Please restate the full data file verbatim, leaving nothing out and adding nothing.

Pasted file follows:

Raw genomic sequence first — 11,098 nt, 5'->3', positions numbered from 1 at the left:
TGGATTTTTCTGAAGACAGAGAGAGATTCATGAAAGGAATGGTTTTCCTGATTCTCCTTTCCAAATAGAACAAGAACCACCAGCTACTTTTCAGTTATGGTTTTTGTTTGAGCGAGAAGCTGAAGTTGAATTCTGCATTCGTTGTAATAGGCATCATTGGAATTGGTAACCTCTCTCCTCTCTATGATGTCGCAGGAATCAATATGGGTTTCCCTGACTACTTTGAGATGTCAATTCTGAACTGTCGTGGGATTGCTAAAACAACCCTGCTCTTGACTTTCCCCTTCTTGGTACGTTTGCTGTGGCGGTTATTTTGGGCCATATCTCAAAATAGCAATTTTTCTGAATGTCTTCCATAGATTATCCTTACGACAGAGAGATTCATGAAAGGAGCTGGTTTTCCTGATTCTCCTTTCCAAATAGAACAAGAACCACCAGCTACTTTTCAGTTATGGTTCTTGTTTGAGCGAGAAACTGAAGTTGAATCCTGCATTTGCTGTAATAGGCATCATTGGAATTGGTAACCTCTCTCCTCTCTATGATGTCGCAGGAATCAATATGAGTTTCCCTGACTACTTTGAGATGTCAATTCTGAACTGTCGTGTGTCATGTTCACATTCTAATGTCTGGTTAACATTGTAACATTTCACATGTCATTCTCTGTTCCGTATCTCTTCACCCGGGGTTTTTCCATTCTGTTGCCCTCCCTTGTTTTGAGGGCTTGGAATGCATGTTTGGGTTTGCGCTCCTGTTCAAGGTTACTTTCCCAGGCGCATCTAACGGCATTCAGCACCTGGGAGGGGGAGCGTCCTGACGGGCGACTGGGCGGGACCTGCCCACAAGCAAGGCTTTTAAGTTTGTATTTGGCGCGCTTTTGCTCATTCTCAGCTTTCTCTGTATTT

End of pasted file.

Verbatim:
Raw genomic sequence first — 11,098 nt, 5'->3', positions numbered from 1 at the left:
TGGATTTTTCTGAAGACAGAGAGAGATTCATGAAAGGAATGGTTTTCCTGATTCTCCTTTCCAAATAGAACAAGAACCACCAGCTACTTTTCAGTTATGGTTTTTGTTTGAGCGAGAAGCTGAAGTTGAATTCTGCATTCGTTGTAATAGGCATCATTGGAATTGGTAACCTCTCTCCTCTCTATGATGTCGCAGGAATCAATATGGGTTTCCCTGACTACTTTGAGATGTCAATTCTGAACTGTCGTGGGATTGCTAAAACAACCCTGCTCTTGACTTTCCCCTTCTTGGTACGTTTGCTGTGGCGGTTATTTTGGGCCATATCTCAAAATAGCAATTTTTCTGAATGTCTTCCATAGATTATCCTTACGACAGAGAGATTCATGAAAGGAGCTGGTTTTCCTGATTCTCCTTTCCAAATAGAACAAGAACCACCAGCTACTTTTCAGTTATGGTTCTTGTTTGAGCGAGAAACTGAAGTTGAATCCTGCATTTGCTGTAATAGGCATCATTGGAATTGGTAACCTCTCTCCTCTCTATGATGTCGCAGGAATCAATATGAGTTTCCCTGACTACTTTGAGATGTCAATTCTGAACTGTCGTGTGTCATGTTCACATTCTAATGTCTGGTTAACATTGTAACATTTCACATGTCATTCTCTGTTCCGTATCTCTTCACCCGGGGTTTTTCCATTCTGTTGCCCTCCCTTGTTTTGAGGGCTTGGAATGCATGTTTGGGTTTGCGCTCCTGTTCAAGGTTACTTTCCCAGGCGCATCTAACGGCATTCAGCACCTGGGAGGGGGAGCGTCCTGACGGGCGACTGGGCGGGACCTGCCCACAAGCAAGGCTTTTAAGTTTGTATTTGGCGCGCTTTTGCTCATTCTCAGCTTTCTCTGTATTT